Arbitration Provision in Home Builder’s Form Contract Not Unconsionable

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In March of this year, the Supreme Court of Ohio, in Taylor Bldg. Corp. of Am. v. Benfield, 117 Ohio St. 3d 352 (2008) upheld the validity of an arbitration provision in a construction contract between a married couple and a home builder. The Ohio Supreme Court reversed a decision of the 12th District Court of Appeals that declared the arbitration provision, and the entire contract, unconscionable (legally unfair) and unenforceable.

The builder (“Taylor”) and the married couple (the “Benfields”) entered into a contract whereby Taylor agreed to build a small home in Clermont County, Ohio for the Benfields, for approximately $90,000. The Benfields refused to pay Taylor, claiming building code violations and defective workmanship. Taylor sued, but asked the trial court to send the matter to arbitration, per the contract. The trial court did so, finding nothing wrong with the arbitration provision. Unhappy with that decision, the Benfields then appealed.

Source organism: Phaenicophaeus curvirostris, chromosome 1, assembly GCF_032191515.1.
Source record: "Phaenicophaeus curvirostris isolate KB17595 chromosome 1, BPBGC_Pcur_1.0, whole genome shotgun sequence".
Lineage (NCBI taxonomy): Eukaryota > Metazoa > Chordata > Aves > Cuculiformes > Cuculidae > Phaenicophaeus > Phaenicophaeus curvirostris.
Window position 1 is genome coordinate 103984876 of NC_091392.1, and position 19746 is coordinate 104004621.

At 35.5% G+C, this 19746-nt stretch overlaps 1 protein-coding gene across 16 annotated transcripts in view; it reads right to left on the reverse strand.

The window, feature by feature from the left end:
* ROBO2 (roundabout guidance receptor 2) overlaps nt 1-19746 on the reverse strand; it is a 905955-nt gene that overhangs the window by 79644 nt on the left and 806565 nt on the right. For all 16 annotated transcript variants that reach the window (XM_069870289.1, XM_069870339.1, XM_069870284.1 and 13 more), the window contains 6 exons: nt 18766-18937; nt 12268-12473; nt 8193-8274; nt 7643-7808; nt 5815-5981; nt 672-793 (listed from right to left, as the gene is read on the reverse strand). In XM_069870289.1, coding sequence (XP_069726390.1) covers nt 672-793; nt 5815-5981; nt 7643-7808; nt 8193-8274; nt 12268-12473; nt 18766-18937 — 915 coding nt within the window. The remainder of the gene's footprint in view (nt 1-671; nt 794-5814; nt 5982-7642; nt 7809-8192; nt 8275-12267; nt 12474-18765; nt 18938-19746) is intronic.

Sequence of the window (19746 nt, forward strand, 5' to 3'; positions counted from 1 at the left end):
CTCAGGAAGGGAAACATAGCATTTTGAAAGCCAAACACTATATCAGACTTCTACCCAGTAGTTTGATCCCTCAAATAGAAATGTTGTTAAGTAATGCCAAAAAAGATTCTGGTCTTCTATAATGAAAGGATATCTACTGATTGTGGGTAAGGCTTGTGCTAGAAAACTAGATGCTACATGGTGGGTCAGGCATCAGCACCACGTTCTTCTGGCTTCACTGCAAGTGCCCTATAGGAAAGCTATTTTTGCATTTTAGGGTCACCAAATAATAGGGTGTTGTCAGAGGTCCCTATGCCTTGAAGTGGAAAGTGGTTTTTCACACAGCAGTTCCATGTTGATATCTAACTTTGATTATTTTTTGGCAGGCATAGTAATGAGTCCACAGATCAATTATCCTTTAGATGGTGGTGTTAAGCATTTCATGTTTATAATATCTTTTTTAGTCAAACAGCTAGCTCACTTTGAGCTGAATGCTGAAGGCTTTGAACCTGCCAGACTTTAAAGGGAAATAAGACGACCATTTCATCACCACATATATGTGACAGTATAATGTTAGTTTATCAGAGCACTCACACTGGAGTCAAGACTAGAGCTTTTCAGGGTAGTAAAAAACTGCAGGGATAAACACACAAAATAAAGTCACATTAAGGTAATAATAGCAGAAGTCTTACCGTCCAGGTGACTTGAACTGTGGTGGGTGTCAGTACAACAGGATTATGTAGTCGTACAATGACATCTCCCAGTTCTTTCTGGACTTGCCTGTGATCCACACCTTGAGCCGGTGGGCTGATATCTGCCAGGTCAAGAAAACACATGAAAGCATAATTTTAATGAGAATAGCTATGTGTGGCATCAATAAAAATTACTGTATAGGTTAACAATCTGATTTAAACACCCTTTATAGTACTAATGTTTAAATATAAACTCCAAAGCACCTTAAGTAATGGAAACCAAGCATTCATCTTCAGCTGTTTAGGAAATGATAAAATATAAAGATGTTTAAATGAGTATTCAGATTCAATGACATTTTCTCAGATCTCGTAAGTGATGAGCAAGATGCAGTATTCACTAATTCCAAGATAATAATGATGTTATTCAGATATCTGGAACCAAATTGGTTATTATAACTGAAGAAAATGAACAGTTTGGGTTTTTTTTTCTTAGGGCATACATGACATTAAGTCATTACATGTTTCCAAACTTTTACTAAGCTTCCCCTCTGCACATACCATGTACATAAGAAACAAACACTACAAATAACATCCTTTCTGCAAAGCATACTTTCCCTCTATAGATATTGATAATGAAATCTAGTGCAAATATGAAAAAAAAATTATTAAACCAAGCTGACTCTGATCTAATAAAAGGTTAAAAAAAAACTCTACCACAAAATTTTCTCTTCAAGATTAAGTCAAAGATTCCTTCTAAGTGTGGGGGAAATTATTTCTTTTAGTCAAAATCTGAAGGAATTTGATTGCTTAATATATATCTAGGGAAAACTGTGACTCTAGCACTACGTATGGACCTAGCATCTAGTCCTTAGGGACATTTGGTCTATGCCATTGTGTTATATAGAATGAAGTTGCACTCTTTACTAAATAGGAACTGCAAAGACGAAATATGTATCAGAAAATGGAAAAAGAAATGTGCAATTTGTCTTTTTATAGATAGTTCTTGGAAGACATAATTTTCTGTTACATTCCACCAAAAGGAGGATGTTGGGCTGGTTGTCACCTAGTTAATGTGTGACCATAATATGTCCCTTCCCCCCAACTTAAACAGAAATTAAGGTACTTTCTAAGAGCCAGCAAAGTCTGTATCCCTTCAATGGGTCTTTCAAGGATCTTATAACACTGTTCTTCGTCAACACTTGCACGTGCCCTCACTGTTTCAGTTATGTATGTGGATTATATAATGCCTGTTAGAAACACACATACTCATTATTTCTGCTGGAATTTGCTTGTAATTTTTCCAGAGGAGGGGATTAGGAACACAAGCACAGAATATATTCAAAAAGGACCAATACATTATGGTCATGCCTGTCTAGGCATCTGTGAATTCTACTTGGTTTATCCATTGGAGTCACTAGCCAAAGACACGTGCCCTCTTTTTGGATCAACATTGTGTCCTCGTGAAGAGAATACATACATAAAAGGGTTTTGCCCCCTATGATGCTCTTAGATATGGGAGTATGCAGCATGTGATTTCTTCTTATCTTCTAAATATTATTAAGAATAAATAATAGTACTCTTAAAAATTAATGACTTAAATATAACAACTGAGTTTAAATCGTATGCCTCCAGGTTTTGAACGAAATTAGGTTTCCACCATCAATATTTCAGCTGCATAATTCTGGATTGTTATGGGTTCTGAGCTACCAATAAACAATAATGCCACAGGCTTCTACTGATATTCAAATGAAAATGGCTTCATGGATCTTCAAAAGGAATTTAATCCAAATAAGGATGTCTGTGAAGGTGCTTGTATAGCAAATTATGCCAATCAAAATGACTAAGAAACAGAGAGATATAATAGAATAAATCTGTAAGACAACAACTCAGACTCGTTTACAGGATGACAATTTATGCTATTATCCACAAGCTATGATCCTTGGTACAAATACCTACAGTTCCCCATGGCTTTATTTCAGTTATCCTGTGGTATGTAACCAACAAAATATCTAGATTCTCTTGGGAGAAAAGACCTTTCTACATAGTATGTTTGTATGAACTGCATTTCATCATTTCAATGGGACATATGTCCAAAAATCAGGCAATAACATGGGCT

The 12th District Court of Appeals reversed the trial court’s decision, “buying” the Benfields’ argument that the contract was a one-sided, form contract, with unconscionable provisions, including an unconscionable arbitration provision. The court of appeals also asserted its right to hear the case “De Novo” (in effect, a re-trial of the case at the appellate level). Taylor then appealed the 12th District Court’s decision to the Ohio Supreme Court.

The Supreme Court of Ohio agreed that the appeals court had the right to hear the case De Novo, however, it disagreed with the 12th District’s decision on unconscionability and enforceability of the contract. The Ohio Supreme Court explained that for a contract to be held unconscionable, in Ohio, it must be procedurally unconscionable, and substantively unconscionable.